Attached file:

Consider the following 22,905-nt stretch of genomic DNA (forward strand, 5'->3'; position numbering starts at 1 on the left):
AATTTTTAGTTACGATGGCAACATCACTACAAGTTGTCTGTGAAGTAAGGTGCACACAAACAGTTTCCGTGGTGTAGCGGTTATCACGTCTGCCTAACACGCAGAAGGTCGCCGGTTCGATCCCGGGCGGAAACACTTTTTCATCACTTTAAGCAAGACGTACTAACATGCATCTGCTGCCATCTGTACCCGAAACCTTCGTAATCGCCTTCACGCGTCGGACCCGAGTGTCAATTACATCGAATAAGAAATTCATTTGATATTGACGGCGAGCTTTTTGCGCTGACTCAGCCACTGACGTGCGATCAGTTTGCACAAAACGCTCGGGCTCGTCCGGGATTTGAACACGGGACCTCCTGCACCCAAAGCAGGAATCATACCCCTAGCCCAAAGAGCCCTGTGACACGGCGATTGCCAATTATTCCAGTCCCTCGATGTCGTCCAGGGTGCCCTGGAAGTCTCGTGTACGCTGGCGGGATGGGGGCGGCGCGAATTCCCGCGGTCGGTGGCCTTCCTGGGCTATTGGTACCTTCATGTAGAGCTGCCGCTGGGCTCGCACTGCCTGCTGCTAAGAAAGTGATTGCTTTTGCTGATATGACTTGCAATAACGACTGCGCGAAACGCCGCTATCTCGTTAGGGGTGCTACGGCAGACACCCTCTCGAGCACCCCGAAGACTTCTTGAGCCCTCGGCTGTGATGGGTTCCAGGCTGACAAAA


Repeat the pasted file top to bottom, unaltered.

Consider the following 22,905-nt stretch of genomic DNA (forward strand, 5'->3'; position numbering starts at 1 on the left):
AATTTTTAGTTACGATGGCAACATCACTACAAGTTGTCTGTGAAGTAAGGTGCACACAAACAGTTTCCGTGGTGTAGCGGTTATCACGTCTGCCTAACACGCAGAAGGTCGCCGGTTCGATCCCGGGCGGAAACACTTTTTCATCACTTTAAGCAAGACGTACTAACATGCATCTGCTGCCATCTGTACCCGAAACCTTCGTAATCGCCTTCACGCGTCGGACCCGAGTGTCAATTACATCGAATAAGAAATTCATTTGATATTGACGGCGAGCTTTTTGCGCTGACTCAGCCACTGACGTGCGATCAGTTTGCACAAAACGCTCGGGCTCGTCCGGGATTTGAACACGGGACCTCCTGCACCCAAAGCAGGAATCATACCCCTAGCCCAAAGAGCCCTGTGACACGGCGATTGCCAATTATTCCAGTCCCTCGATGTCGTCCAGGGTGCCCTGGAAGTCTCGTGTACGCTGGCGGGATGGGGGCGGCGCGAATTCCCGCGGTCGGTGGCCTTCCTGGGCTATTGGTACCTTCATGTAGAGCTGCCGCTGGGCTCGCACTGCCTGCTGCTAAGAAAGTGATTGCTTTTGCTGATATGACTTGCAATAACGACTGCGCGAAACGCCGCTATCTCGTTAGGGGTGCTACGGCAGACACCCTCTCGAGCACCCCGAAGACTTCTTGAGCCCTCGGCTGTGATGGGTTCCAGGCTGACAAAA